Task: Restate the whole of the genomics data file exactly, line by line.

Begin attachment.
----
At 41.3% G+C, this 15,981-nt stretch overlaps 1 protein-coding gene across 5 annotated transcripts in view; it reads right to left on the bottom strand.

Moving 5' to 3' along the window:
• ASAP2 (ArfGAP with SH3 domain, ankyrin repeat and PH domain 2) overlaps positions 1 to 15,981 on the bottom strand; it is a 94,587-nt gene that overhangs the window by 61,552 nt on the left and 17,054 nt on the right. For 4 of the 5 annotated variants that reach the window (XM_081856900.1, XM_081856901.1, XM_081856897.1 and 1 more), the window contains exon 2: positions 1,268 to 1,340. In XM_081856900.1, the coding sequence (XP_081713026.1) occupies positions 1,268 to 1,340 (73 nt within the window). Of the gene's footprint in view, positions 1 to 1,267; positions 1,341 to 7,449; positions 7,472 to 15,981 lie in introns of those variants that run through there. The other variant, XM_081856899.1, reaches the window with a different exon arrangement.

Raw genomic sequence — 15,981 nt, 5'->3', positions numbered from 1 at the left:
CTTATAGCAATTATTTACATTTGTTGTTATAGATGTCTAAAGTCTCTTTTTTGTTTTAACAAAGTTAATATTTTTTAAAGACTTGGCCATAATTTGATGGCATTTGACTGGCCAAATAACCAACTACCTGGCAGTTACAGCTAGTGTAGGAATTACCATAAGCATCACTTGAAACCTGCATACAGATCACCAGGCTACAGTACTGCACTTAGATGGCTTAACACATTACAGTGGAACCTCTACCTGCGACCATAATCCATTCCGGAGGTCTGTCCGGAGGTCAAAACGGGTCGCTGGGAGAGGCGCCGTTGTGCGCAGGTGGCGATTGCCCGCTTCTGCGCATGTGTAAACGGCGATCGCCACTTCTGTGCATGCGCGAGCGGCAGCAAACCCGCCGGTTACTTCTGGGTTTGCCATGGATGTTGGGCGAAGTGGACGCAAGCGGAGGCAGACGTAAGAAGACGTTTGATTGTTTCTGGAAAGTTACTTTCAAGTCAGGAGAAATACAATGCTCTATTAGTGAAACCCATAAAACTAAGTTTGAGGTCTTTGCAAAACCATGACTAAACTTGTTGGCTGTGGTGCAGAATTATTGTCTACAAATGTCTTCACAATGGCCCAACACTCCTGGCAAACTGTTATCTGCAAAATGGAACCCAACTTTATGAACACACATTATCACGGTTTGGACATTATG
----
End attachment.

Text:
At 41.3% G+C, this 15,981-nt stretch overlaps 1 protein-coding gene across 5 annotated transcripts in view; it reads right to left on the bottom strand.

Moving 5' to 3' along the window:
• ASAP2 (ArfGAP with SH3 domain, ankyrin repeat and PH domain 2) overlaps positions 1 to 15,981 on the bottom strand; it is a 94,587-nt gene that overhangs the window by 61,552 nt on the left and 17,054 nt on the right. For 4 of the 5 annotated variants that reach the window (XM_081856900.1, XM_081856901.1, XM_081856897.1 and 1 more), the window contains exon 2: positions 1,268 to 1,340. In XM_081856900.1, the coding sequence (XP_081713026.1) occupies positions 1,268 to 1,340 (73 nt within the window). Of the gene's footprint in view, positions 1 to 1,267; positions 1,341 to 7,449; positions 7,472 to 15,981 lie in introns of those variants that run through there. The other variant, XM_081856899.1, reaches the window with a different exon arrangement.

Raw genomic sequence — 15,981 nt, 5'->3', positions numbered from 1 at the left:
CTTATAGCAATTATTTACATTTGTTGTTATAGATGTCTAAAGTCTCTTTTTTGTTTTAACAAAGTTAATATTTTTTAAAGACTTGGCCATAATTTGATGGCATTTGACTGGCCAAATAACCAACTACCTGGCAGTTACAGCTAGTGTAGGAATTACCATAAGCATCACTTGAAACCTGCATACAGATCACCAGGCTACAGTACTGCACTTAGATGGCTTAACACATTACAGTGGAACCTCTACCTGCGACCATAATCCATTCCGGAGGTCTGTCCGGAGGTCAAAACGGGTCGCTGGGAGAGGCGCCGTTGTGCGCAGGTGGCGATTGCCCGCTTCTGCGCATGTGTAAACGGCGATCGCCACTTCTGTGCATGCGCGAGCGGCAGCAAACCCGCCGGTTACTTCTGGGTTTGCCATGGATGTTGGGCGAAGTGGACGCAAGCGGAGGCAGACGTAAGAAGACGTTTGATTGTTTCTGGAAAGTTACTTTCAAGTCAGGAGAAATACAATGCTCTATTAGTGAAACCCATAAAACTAAGTTTGAGGTCTTTGCAAAACCATGACTAAACTTGTTGGCTGTGGTGCAGAATTATTGTCTACAAATGTCTTCACAATGGCCCAACACTCCTGGCAAACTGTTATCTGCAAAATGGAACCCAACTTTATGAACACACATTATCACGGTTTGGACATTATG